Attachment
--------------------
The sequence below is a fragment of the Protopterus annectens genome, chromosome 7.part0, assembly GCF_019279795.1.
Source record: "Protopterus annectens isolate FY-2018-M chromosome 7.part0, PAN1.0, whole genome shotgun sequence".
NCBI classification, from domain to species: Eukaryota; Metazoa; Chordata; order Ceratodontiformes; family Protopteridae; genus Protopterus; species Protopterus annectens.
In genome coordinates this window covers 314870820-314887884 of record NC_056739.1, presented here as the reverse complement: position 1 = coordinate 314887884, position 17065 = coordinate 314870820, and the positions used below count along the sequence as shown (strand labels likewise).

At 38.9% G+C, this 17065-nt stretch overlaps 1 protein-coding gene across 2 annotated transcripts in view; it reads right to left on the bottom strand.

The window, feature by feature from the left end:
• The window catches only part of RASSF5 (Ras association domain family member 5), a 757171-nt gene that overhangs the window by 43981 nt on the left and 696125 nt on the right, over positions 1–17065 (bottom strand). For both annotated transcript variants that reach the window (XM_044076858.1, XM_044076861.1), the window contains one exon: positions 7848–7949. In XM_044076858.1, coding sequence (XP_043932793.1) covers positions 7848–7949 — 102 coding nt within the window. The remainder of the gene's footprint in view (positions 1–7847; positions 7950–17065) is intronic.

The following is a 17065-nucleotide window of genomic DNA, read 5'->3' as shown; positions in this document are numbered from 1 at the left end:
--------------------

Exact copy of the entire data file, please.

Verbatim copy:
The sequence below is a fragment of the Protopterus annectens genome, chromosome 7.part0, assembly GCF_019279795.1.
Source record: "Protopterus annectens isolate FY-2018-M chromosome 7.part0, PAN1.0, whole genome shotgun sequence".
NCBI classification, from domain to species: Eukaryota; Metazoa; Chordata; order Ceratodontiformes; family Protopteridae; genus Protopterus; species Protopterus annectens.
In genome coordinates this window covers 314870820-314887884 of record NC_056739.1, presented here as the reverse complement: position 1 = coordinate 314887884, position 17065 = coordinate 314870820, and the positions used below count along the sequence as shown (strand labels likewise).

At 38.9% G+C, this 17065-nt stretch overlaps 1 protein-coding gene across 2 annotated transcripts in view; it reads right to left on the bottom strand.

The window, feature by feature from the left end:
• The window catches only part of RASSF5 (Ras association domain family member 5), a 757171-nt gene that overhangs the window by 43981 nt on the left and 696125 nt on the right, over positions 1–17065 (bottom strand). For both annotated transcript variants that reach the window (XM_044076858.1, XM_044076861.1), the window contains one exon: positions 7848–7949. In XM_044076858.1, coding sequence (XP_043932793.1) covers positions 7848–7949 — 102 coding nt within the window. The remainder of the gene's footprint in view (positions 1–7847; positions 7950–17065) is intronic.

The following is a 17065-nucleotide window of genomic DNA, read 5'->3' as shown; positions in this document are numbered from 1 at the left end: